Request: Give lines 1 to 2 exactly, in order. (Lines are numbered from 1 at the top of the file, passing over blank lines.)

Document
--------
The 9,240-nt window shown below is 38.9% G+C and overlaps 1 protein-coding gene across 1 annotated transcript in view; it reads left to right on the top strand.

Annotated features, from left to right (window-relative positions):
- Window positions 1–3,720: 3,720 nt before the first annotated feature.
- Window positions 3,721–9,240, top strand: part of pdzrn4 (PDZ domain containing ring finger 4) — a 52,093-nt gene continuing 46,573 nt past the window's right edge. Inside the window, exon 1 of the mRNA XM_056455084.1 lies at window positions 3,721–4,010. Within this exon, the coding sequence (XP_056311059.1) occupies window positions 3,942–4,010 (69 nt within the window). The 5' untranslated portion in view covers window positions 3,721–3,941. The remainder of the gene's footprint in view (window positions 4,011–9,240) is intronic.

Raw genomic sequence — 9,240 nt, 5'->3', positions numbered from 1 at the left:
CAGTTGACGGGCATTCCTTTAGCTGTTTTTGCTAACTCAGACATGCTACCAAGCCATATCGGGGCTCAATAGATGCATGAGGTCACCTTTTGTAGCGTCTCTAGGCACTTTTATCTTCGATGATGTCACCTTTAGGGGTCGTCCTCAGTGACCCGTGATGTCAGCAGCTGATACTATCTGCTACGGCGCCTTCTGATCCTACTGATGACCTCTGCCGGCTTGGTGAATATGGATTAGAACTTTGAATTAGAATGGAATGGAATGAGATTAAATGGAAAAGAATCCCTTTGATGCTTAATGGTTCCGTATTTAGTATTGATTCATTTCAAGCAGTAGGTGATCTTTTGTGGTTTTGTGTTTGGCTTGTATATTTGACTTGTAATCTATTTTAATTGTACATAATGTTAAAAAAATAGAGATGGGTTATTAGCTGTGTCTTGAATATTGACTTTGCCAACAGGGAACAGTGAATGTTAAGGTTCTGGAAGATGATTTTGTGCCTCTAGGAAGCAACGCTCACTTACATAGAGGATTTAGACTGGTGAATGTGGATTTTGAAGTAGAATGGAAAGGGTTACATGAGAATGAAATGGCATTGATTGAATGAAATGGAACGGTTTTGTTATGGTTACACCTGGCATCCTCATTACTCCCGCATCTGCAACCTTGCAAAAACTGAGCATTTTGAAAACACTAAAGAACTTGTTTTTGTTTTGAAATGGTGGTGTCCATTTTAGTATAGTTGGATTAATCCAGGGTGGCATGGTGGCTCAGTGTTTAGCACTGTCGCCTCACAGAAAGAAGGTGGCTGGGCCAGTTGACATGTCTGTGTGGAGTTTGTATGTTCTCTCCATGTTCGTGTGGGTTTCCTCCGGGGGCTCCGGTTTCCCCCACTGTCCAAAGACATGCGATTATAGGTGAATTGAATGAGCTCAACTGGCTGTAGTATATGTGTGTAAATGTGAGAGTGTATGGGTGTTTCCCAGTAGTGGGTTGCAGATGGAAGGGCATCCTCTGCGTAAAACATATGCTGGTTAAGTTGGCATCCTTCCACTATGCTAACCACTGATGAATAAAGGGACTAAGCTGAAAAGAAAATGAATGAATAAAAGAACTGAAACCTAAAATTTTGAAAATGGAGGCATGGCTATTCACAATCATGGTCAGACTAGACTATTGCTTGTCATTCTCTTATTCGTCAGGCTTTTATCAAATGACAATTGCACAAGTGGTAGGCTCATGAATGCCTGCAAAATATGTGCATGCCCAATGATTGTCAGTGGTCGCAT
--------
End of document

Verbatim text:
The 9,240-nt window shown below is 38.9% G+C and overlaps 1 protein-coding gene across 1 annotated transcript in view; it reads left to right on the top strand.

Annotated features, from left to right (window-relative positions):